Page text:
On Appeal from New Jersey State Board of Education.
Furman, Cohen and Ashbey. The opinion of the court was delivered by Ashbey, J.s.c. (temporarily assigned).
[209 NJSuper Page 116] This is an appeal from the final decision of the State Board of Education (State Board) affirming the decision of the Commissioner of Education (Commissioner) which adopted the findings of the Administrative Law Judge (ALJ). The State Board ruled against petitioner. Petitioner appeals and we affirm.
Petitioner is the Penns Grove-Carneys Point Education Association.*fn1 Respondent is the local board of education. Petitioner initiated this proceeding by appealing certain of respondent's decisions to the Commissioner. Respondent did not file an answer and petitioner filed a motion for default. In response to the motion the commissioner transmitted the matter to the Office of Administrative Law as a contested case.
The initial proceeding involved several issues, all but one of which have been settled. The sole question remaining is validity of the determination of the State Board that respondent had the managerial prerogative to select and assign band directors to duties on Saturdays and Sundays. The parties are agreed that the answer to this question depends upon whether, for purposes of the applicability of N.J.S.A. 18A:25-3, Saturdays and Sundays are public holidays.*fn2
Prior to the 1982-1983 school year the positions of band director and assistant band director in respondent's schools were filled by volunteers.*fn3 Beginning with the 1982-1983 school year respondent assigned staff to these positions and directed them to perform their duties on weekends. The ALJ found that the purpose of this assignment was to instruct students in connection with the band's performance, primarily at school sports events.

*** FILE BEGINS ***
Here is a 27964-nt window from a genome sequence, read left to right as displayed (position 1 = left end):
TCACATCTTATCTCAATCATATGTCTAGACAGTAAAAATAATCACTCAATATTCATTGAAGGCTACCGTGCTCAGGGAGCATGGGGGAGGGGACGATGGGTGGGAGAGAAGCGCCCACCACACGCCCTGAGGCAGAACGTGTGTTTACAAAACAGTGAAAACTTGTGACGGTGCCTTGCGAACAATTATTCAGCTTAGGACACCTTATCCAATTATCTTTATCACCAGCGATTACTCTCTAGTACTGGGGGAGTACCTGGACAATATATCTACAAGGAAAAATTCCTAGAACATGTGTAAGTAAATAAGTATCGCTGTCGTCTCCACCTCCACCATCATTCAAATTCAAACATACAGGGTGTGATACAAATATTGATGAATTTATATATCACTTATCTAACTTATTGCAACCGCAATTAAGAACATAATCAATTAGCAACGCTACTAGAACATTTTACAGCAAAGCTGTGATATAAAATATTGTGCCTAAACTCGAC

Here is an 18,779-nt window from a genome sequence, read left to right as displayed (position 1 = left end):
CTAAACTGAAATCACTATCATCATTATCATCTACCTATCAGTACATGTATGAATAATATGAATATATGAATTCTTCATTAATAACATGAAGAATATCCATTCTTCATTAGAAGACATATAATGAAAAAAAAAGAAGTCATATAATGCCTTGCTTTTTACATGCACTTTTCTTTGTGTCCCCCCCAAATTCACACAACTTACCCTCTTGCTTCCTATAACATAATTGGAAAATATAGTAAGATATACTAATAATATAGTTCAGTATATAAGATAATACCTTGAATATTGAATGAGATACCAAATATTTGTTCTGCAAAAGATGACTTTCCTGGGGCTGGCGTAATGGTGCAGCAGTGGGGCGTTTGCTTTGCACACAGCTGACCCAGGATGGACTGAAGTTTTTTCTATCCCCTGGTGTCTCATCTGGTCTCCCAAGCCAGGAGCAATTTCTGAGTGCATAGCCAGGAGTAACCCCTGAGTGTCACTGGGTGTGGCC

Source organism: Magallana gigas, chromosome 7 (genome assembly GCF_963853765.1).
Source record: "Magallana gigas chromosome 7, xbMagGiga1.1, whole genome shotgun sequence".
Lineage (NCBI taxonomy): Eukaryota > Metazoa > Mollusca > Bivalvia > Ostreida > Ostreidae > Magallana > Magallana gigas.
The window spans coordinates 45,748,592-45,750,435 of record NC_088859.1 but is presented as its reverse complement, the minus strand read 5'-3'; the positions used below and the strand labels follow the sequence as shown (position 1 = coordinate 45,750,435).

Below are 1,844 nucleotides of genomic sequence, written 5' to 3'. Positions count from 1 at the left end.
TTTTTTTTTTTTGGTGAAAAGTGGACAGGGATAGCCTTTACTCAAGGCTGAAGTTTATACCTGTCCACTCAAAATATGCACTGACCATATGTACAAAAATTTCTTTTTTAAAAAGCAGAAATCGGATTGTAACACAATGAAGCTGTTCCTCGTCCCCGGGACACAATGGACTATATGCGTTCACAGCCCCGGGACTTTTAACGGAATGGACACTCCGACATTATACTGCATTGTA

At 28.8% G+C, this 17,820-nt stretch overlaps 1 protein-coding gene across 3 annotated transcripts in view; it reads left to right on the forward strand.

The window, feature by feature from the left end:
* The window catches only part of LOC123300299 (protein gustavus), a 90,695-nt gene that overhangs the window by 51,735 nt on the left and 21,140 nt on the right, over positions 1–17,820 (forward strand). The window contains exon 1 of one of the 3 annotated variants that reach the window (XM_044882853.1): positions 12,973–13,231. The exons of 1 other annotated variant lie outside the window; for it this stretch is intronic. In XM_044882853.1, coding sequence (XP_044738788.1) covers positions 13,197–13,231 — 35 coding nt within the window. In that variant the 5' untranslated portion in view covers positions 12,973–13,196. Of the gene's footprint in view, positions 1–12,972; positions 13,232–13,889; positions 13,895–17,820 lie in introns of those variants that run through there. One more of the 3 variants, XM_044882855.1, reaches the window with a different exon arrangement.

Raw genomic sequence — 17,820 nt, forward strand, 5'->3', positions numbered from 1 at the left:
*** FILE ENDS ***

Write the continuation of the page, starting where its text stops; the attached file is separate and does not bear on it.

Petitioner, relying upon N.J.S.A. 18A:25-3, which states "[n]o teaching staff member shall be required to perform his duties on any day declared by law to be a public holiday. . . .", argued
that the band director could not be so assigned because Saturdays and Sundays were public holidays. The Commissioner decided otherwise, relying upon the language of N.J.S.A. 36:1-1, and N.J.S.A. 36:1-1.1.
N.J.S.A. 36:1-1 is the general statute enumerating public holidays. It first sets forth individual days, Labor Day, etc. to "be treated and considered as the first day of the week, commonly called Sunday, and as public holidays." The statute further says "every Saturday shall, until 12 o'clock noon, be deemed a secular or business day, except . . . Saturdays shall be considered as the first day of the week, commonly called Sunday, and public holidays, for all purposes whatsoever as regards the transaction of business in the public offices of this State, or counties of this State. . . ." N.J.S.A. 36:1-1.1 provides as follows:
Each Saturday in each year shall, for all purposes whatsoever as regards the transaction of business in the public offices of this State, and the counties and municipalities in this State, be considered as the first day of the week, commonly called Sunday, and as public holidays.
The Commissioner's reasoning in relying upon these statutes to support his conclusion is not fully articulated. The State Board affirmed on the basis of that reasoning. We are duty bound nonetheless to affirm its determination unless its decision was arbitrary or violates legislative policies expressed or implied in the statutory scheme administered by the agency. Dore v. Bedminster Tp. Bd. of Ed., 185 N.J. Super. 447, 453 (App.Div.1979).
As in all similar educational decisions the State Board's action must be examined in the light of the legislative purpose of both the education law and the public employment law. The New Jersey Employer-Employee Relations Act, N.J.S.A. 34:13A-1 et seq., placed the "terms and conditions" of teaching as public employment subject to collective bargaining. The Supreme Court has ruled that ...